After Effects of Sexual Assault

At Safe Harbors of the Finger Lakes, Inc., we offer all kinds of support. Each advocate is able to provide short- term counseling during the initial period of crisis and after things have calmed down. A long-term therapist can work with survivors for a longer period of time. For many survivors getting through the first weeks and days following an assault are the most difficult. Although the trauma of the event can effect the survivors relationships and self-esteem far into the future.

Directly following the assault you might:

  • Feel afraid, ashamed, angry, sad, lonely, betrayed or depressed
  • Feel guilty and confused
  • Feel like you have no friends or that your friends won’t believe you.
  • Want to hurt someone else or yourself
  • Feel like taking steps to defend yourself
  • Feel hopeless that anything can be done
  • Be afraid to go anywhere
  • Feel anxious all the time
  • Feel bad about yourself or your body

These are all natural feelings and others who have been assaulted have experienced the same things. It is ok to feel this way but it is also important that you talk to someone who understands and is able to give you the space you need to talk about and experience these feelings. Often times when you talk to friends or family they may want to be supportive but might not know what to say. A person experienced working with survivors might be able to provide more support. You don’t have to confront this alone.

Although friends and family may want you to move on, no one expects you to heal right away. It can take years to come to terms with what has happened to you. Even then you may find yourself thinking about it for years to come. The person you once were may be gone but someone stronger will take her/his place. You will never forget what has happened to you but you will find a strength you never knew before. It is ok to be afraid, sad, angry.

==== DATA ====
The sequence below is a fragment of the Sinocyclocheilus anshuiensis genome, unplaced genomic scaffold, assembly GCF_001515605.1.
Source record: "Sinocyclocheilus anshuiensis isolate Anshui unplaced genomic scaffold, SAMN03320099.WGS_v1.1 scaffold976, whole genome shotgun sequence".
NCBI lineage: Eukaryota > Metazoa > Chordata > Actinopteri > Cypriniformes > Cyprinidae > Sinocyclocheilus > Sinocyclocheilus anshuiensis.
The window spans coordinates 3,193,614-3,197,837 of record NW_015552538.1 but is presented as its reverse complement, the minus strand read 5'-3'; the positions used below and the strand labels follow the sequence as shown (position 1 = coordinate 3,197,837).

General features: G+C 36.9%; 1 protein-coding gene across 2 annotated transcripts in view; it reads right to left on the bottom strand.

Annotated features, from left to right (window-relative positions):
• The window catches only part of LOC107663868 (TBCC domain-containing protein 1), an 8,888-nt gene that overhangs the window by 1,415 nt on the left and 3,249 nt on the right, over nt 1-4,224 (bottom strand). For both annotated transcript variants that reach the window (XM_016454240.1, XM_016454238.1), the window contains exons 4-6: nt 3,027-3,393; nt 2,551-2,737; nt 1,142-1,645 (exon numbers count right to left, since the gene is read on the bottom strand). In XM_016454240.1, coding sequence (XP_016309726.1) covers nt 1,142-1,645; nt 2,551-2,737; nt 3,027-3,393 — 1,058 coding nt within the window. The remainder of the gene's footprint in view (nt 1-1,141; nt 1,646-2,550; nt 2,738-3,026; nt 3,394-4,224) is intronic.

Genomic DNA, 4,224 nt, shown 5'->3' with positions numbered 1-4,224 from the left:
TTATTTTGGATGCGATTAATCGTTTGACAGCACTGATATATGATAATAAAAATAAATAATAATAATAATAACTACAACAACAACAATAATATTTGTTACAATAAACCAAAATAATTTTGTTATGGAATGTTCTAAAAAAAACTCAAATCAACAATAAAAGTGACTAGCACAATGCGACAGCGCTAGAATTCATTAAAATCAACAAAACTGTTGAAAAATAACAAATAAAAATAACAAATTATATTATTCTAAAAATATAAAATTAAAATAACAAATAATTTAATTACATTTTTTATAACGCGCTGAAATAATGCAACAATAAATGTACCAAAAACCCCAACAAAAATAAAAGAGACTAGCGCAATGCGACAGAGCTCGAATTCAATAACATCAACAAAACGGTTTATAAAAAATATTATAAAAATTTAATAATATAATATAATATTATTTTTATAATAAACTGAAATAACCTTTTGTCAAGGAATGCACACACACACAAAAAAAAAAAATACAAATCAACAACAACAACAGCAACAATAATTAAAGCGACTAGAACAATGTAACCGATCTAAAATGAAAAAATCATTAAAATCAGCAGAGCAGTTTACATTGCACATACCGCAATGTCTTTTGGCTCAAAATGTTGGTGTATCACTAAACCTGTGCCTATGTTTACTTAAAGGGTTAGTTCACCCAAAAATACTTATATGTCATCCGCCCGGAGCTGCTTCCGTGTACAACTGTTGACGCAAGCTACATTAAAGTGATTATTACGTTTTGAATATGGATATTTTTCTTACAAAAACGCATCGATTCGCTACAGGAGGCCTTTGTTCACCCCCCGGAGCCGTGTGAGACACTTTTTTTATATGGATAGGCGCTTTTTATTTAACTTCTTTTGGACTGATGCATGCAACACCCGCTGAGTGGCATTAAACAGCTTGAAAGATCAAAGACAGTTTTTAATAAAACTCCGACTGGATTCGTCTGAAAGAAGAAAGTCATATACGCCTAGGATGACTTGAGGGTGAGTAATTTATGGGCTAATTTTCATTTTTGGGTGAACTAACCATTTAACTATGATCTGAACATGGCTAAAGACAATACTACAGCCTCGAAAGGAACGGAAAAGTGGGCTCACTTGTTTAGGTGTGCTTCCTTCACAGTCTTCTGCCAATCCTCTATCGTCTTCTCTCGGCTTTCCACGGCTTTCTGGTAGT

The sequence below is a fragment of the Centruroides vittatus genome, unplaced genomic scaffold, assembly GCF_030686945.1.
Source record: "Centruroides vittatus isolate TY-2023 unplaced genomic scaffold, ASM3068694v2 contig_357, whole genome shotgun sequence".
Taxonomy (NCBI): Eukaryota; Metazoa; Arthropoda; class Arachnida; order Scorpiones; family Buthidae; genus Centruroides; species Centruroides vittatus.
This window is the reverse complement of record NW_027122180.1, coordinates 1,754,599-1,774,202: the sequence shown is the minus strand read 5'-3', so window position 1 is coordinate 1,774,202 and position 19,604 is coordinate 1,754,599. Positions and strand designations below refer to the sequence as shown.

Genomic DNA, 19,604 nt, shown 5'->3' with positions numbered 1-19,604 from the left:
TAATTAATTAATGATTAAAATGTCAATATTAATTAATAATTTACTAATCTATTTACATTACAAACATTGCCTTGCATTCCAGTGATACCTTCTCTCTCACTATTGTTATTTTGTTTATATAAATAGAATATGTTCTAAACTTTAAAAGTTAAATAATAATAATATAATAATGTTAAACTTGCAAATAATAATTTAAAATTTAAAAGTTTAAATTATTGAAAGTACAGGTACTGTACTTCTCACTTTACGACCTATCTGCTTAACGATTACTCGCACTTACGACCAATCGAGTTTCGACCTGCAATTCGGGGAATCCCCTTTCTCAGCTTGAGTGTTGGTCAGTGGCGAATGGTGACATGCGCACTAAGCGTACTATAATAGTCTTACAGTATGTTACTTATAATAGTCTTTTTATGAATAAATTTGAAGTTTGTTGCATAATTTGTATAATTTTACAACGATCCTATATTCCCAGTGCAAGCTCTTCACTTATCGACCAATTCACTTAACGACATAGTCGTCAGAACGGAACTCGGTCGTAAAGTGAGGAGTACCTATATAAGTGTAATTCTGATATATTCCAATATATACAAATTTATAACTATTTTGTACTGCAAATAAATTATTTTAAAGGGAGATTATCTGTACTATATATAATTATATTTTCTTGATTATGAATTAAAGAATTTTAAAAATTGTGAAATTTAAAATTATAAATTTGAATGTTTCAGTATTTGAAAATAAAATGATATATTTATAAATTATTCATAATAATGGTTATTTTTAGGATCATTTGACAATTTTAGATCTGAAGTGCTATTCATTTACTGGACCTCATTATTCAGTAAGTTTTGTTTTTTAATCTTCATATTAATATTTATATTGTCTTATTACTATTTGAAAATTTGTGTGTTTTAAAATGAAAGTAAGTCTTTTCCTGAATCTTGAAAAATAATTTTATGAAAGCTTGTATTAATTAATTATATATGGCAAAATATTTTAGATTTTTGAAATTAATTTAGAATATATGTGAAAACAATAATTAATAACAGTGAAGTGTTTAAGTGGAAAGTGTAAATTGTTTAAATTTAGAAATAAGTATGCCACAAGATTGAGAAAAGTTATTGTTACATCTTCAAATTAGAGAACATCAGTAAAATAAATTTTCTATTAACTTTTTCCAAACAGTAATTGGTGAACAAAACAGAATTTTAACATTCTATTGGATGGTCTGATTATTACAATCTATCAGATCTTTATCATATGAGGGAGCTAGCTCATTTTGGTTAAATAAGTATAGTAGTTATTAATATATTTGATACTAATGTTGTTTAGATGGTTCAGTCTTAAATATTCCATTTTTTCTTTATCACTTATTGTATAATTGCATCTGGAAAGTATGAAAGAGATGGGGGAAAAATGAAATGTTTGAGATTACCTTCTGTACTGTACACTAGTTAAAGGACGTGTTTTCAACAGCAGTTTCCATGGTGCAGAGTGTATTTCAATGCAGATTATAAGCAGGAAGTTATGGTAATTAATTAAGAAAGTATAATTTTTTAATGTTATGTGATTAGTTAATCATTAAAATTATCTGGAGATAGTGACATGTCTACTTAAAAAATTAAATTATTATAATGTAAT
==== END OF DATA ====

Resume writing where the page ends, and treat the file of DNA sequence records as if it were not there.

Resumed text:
What happened to you was a violent and awful act and you are not to blame.

Common physical survivor symptoms:

  • You might experience flash backs of the event during the day or night.
  • Hyper vigilance is also common; feeling like you can’t trust anyone, feeling on guard everywhere you go, that it could happen again at any moment.
  • Sleeplessness, nightmares, sometimes oversleeping
  • Withdraw from social situations or relationships
  • Increase in detached sexual experiences

These are just a few things you may experience. Each survivor’s experiences are unique. Whatever your experience is you may find support in taking advantage of support groups or individual counseling. Sometimes just knowing that you are not alone can be very helpful during this time. Other survivors have been here and lived through it to heal and live healthy, productive lives. You too can make it out of the darkness. Especially in the beginning it is important to keep yourself safe and to find someone to support you.

Using your pastime to heal (writing, art, movement)
Knowing how to heal is not something we generally learn as children. There may be things that make us feel good or give us energy but when we are sad, angry or depressed it can be hard to turn to these things. Some days it can be difficult just getting out of bed. For many survivors using their love of art or writing has allowed them a way of healing from their trauma.

Journaling, keeping a record of your feelings, can be helpful in getting them out without having to share them aloud. Writing directly about the incident helps some survivors to move through what happened to them. Some suggestions for journaling, from the book ‘Writing as a Way of Healing’ by Louise DeSalvo, are to create a comfortable writing environment (uninterrupted space, comfortable chair, etc.) and then write for a set amount of time. She emphasizes that when you feel too overwhelmed to continue writing that you take a moment to put down your pen and take a break. You can write about anything you want to. It doesn’t have to be about the event but do not run from it either. Try not to write when you are afraid or right before you go to bed as this may make the anxiety and stress worse.

Maybe art is more your thing. Find your medium and go with it. Use bright colors or dark colors, paint or draw. Just get it out! Nothing you do to heal needs to be shown to anyone else around you. You do not have to share what comes out of this time you take with yourself. If you want more information about any of this there are many books on the subject and we have some in the office as well.